It is a topic on which, it appears, some diversity of sentiment has existed. From an expression in the writings of the apostle Paul,[1] many have been led to form the idea, that, at the end of all things, the mediatorial reign is to terminate altogether, and the government of the kingdom to devolve, through eternity, on God essentially considered.[*] But there seems to be some confusion of ideas in the minds of those who have expressed themselves to this effect, inasmuch as, in speaking of it, they use language which is inconsistent with the notion itself. The venerable Dr. Owen says, in one place, ‘at the end of this dispensation, he shall give up the kingdom to God, even the Father, or cease from the administration of his mediatorial office and power.’ And again, ‘when this work is perfectly fulfilled and ended, then shall all the mediatory actings of Christ cease for ever.’ Yet he says, elsewhere, in explanation of his meaning on this subject, ‘I would extend this no further than as to what concerneth the exercise of Christ’s mediatory office with respect unto the church here below, and the enemies of it;’ while he admits, ‘that the person of Christ, in and by his human nature, shall be for ever the immediate Head of the whole glorified creation—the means and way of communication between God and his glorified saints for ever—the eternal object of Divine glory, praise, and worship.’[2] From these expressions, it is plain that this distinguished divine was not of opinion that the reign of the Mediator was not to be perpetual, or that it was to be abrogated, properly speaking, at the conclusion of the present state, but, on the contrary, that it was to continue, in some sense or another, for ever. Such being his sentiment, it is to be regretted that he should have allowed himself to speak on the subject without sufficient precision, and to use language which seems to give countenance to the opposite opinion.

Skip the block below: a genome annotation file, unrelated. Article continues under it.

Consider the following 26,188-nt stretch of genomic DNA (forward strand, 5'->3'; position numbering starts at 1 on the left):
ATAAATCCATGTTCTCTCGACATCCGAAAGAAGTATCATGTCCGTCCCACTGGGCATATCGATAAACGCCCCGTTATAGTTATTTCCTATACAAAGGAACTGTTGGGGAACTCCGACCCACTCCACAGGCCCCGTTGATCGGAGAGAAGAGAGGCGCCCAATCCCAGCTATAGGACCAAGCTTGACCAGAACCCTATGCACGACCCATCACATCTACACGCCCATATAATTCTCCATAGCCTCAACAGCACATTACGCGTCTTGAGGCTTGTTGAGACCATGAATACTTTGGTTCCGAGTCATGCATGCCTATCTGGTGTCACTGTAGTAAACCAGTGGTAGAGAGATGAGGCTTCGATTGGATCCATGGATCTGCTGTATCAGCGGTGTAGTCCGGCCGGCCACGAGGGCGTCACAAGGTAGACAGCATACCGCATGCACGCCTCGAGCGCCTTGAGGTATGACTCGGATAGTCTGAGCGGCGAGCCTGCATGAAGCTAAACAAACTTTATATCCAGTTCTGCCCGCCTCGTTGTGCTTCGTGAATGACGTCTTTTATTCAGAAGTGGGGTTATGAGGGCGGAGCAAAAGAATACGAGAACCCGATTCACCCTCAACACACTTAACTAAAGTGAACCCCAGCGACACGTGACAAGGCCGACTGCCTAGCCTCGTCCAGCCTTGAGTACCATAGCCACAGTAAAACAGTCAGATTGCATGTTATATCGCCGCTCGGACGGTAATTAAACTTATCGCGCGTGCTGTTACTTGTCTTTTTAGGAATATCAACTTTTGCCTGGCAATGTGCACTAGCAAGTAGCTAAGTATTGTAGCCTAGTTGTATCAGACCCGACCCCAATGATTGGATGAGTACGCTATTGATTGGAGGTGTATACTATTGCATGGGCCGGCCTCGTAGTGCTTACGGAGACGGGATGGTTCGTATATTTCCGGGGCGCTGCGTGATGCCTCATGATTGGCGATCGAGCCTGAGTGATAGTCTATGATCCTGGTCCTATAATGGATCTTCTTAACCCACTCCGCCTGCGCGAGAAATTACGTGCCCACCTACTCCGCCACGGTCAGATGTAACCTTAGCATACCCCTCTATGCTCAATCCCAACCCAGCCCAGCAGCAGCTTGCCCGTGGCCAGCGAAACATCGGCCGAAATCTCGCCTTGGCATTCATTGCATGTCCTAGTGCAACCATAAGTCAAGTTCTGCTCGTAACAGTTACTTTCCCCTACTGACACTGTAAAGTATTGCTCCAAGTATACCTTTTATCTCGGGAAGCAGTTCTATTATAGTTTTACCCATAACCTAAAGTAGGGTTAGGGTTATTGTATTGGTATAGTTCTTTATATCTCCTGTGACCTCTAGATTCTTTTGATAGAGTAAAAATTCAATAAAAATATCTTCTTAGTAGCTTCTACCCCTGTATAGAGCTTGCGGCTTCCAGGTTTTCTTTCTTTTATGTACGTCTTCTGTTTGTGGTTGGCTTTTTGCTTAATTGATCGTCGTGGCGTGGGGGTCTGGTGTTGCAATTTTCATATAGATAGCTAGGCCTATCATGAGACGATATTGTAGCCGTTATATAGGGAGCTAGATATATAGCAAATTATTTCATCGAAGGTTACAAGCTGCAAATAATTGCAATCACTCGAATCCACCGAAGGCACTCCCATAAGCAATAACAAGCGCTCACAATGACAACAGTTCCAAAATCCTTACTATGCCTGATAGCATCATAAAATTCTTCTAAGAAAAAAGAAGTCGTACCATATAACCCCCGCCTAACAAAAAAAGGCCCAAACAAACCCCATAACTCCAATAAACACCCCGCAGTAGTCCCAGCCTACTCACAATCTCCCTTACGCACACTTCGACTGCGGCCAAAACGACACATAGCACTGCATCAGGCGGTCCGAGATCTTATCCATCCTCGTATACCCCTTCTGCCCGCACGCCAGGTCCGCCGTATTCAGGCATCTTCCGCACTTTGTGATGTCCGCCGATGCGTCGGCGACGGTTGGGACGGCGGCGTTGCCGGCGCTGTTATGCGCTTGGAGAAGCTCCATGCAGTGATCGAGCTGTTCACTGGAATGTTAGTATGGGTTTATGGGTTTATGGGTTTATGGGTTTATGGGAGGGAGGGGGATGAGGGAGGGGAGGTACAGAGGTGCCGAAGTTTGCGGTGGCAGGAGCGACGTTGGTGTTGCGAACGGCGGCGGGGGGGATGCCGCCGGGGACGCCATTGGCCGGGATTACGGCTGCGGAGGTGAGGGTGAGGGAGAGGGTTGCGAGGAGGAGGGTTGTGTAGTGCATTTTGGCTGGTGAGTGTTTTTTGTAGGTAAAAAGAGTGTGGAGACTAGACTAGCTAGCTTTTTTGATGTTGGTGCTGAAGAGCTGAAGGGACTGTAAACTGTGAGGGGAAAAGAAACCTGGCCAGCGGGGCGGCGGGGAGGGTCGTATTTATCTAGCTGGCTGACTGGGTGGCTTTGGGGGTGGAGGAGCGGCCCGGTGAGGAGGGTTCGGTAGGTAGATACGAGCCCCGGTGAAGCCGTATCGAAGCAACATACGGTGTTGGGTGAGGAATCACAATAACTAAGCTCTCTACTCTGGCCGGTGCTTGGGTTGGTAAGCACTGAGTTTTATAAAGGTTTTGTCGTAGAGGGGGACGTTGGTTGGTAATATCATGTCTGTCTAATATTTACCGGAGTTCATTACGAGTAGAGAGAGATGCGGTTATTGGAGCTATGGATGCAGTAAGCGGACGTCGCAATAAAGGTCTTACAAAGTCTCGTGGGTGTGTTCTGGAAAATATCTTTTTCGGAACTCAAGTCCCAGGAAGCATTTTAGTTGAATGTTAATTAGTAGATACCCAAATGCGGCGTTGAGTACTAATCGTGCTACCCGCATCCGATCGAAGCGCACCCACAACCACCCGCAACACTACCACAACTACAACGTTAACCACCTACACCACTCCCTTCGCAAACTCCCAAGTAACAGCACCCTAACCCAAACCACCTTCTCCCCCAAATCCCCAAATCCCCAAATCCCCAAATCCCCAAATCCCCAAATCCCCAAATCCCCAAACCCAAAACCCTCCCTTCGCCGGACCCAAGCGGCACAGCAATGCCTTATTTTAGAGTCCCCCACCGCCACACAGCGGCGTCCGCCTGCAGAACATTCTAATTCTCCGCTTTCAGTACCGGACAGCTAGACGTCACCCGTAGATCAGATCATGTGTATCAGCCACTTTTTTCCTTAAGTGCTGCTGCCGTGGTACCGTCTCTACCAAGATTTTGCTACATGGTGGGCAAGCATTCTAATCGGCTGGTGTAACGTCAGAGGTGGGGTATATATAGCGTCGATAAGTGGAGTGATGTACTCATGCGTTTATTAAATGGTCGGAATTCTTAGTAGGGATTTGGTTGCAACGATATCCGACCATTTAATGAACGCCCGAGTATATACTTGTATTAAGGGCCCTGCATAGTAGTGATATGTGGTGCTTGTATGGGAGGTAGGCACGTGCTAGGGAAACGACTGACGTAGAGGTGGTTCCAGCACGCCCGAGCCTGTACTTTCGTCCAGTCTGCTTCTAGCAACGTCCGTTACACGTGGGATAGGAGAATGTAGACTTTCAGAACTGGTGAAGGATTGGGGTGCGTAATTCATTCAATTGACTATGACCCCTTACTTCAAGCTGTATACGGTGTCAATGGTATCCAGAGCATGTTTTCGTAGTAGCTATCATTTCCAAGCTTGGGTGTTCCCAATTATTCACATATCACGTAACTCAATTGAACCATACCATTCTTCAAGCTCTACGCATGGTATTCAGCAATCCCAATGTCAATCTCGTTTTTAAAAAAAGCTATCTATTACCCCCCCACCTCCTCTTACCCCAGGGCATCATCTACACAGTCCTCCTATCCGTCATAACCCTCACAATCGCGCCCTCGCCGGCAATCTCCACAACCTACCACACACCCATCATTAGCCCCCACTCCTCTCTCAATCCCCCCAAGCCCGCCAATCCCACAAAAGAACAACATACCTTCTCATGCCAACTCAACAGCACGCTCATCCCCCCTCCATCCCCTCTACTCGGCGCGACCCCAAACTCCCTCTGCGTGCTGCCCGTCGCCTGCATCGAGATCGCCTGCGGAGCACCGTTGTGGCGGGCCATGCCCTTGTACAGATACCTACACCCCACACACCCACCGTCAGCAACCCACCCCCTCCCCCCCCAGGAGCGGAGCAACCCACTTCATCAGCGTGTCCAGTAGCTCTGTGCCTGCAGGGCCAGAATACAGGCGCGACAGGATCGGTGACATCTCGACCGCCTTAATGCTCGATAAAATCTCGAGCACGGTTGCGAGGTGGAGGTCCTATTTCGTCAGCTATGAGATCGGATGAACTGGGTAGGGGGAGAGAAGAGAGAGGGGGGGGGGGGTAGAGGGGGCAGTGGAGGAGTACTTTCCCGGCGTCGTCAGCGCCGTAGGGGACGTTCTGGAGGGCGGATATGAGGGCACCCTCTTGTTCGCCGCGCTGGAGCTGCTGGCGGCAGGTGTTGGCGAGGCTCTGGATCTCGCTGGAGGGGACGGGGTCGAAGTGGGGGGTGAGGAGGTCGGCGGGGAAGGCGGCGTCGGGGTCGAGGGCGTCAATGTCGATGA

Another writer of merited celebrity, in our own day, speaking of what Christ will do at the period in question, says, ‘As a faithful ambassador, whose commission is finished, he will honourably give it back to Him who appointed him, and will return to his own personal station, as the divine and eternal Son; and then will a new order of the moral universe commence, and the unspeakably vast assemblage of holy creatures, delivered and secured from sin and misery, shall possess the immediate fruition of the Father.’[3] This language seems to convey the idea, that it was the opinion of this writer, that the reign of Christ as Mediator, even over the church, should come to an end; for he speaks, in the context, of ‘the termination of the mediatorial reign;’[4] and, elsewhere, ‘of the great parenthesis of the mediatorial administration.’[5] It is but fair, however, to take notice of certain qualifying clauses which are thrown in, and which illustrate the confusion of ideas of which we have complained. ‘When all its designs,’ says Dr. Smith, ‘are accomplished, the mediatorial system, as to all these modes of its exercise, shall cease,’ referring to what he had said before, of ‘the giving and enforcing of religious laws, the diffusion and success of the Gospel, the heavenly intercession, the operations of divine grace, the vanquishing of all antichristian and other inimical powers, and the adjudication of eternal rewards and punishments.’ He also adds, ‘Imperfect and obscure as must be our conceptions of the termination of the mediatorial reign, it is self-evident that it can, in no respect, diminish the honours of the Redeemer, or abate the regards of the redeemed.… The connexion of Christ and his saints is indissoluble; neither things present nor things to come shall separate them from his love: and the final state of true Christians is expressly called an entering into the eternal kingdom of our Lord and Saviour Jesus Christ.’ But, after attaching all due weight to this language, as tending to modify what was quoted above, we find it impossible to look upon the expressions in question as otherwise than unguarded and erroneous.